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529 Plan vs. Coverdell Account Pros & Cons After Tax Reform

Jo Willetts Director of Tax Resources Published On September 04, 2019


Back in 2017, when the Tax Cuts and Jobs Act (TCJA) was passed, it included a largely overlooked provision. But that provision has huge implications for parents of all school-age children.

How 2017’s TCJA Affects Your 529 Plan vs. Coverdell Account Decision

Most people have heard of education savings plans – the popular 529 Plan and the lesser-known Coverdell Education Savings Account. In 2017, the TCJA expanded 529 Plans to cover education costs from K through 12, in addition to trade schools, college, and graduate school. This matched a provision that was always part of the Coverdell ESA.

This change is a very big deal.

It means that millions of people can now pay education expenses tax-free with income generated by a 529 Plan. It also means there are now fewer differences than ever between a 529 Plan and a Coverdell ESA.

So let’s look at the similarities between the two vehicles. A 529 Plan and a Coverdell ESA are both investment accounts that act like a Roth IRA, allowing money to grow tax-free until it’s withdrawn. And when it’s withdrawn to pay qualified education expenses, it’s still tax-free. Neither permit you to deduct contributions on your federal return, but depending on where you live and the 529 Plan you have, you may be able to claim a deduction on your state return.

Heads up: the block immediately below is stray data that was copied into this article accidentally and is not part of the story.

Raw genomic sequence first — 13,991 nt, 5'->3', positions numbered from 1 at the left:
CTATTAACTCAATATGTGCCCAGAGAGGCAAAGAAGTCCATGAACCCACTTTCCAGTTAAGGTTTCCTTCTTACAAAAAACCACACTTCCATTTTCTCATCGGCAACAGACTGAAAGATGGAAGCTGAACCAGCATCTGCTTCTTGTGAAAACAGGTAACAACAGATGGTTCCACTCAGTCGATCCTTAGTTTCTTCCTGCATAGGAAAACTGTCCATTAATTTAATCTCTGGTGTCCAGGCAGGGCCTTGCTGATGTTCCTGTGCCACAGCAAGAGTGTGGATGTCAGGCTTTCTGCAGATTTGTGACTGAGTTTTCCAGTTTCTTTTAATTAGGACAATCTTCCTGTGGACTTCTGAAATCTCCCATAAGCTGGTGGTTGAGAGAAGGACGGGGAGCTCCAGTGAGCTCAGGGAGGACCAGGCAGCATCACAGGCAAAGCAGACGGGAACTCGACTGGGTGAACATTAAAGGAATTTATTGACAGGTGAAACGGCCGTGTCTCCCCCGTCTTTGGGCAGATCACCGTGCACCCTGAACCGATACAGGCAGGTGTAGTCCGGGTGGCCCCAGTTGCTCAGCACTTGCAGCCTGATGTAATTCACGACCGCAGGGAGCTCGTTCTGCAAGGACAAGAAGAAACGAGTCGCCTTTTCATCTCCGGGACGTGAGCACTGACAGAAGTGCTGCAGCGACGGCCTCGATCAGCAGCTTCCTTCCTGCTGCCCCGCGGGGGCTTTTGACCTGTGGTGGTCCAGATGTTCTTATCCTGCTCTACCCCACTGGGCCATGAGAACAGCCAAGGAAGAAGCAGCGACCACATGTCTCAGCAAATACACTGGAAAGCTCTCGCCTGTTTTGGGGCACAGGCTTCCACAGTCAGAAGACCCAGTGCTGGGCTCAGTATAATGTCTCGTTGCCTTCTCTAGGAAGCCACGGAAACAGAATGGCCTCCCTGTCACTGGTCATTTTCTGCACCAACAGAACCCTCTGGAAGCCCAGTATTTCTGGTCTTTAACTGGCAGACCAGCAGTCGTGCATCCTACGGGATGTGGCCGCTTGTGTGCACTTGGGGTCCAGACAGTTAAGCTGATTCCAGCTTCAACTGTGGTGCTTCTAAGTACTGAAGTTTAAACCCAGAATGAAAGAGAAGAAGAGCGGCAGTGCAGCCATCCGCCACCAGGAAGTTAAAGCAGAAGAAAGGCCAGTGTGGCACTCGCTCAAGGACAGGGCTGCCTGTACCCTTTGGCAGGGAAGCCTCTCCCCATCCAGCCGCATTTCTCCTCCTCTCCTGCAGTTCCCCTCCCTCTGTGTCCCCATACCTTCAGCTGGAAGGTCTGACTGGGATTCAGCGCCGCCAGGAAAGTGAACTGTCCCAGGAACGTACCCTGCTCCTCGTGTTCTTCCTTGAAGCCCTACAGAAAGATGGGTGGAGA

But there are also important differences. While anyone can contribute to a 529 Plan, many states impose a $300,000 max value cap, at which point there can be no more contributions unless the allowed amount increases. Plus, annual contributions over $14,000 may be subject to federal gift taxes. While there is no limit on the amount of money in a Coverdell ESA, contributions are limited to $2,000 a year and contributors’ annual income must be below $110,000 ($220,000 filing jointly). The other major difference is in your investment choices. A Coverdell ESA allows you to invest in a variety of stocks, bonds, and mutual funds, while a 529 Plan restricts you to a few state-approved funds.

Regardless of which type of account you have, however, if the money isn’t used, the account custodian can always roll over the funds to a new, younger beneficiary tax-free.

About the Author

Jo Willetts, Director of Tax Resources at Jackson Hewitt, has more than 25 years of experience in the tax industry. As an Enrolled Agent, Jo has attained the highest level of certification for a tax professional. She began her career at Jackson Hewitt as a Tax Pro, working her way up to General Manager of a franchise store. In her current role, Jo provides expert knowledge company-wide to ensure that tax information distributed through all Jackson Hewitt channels is current and accurate.

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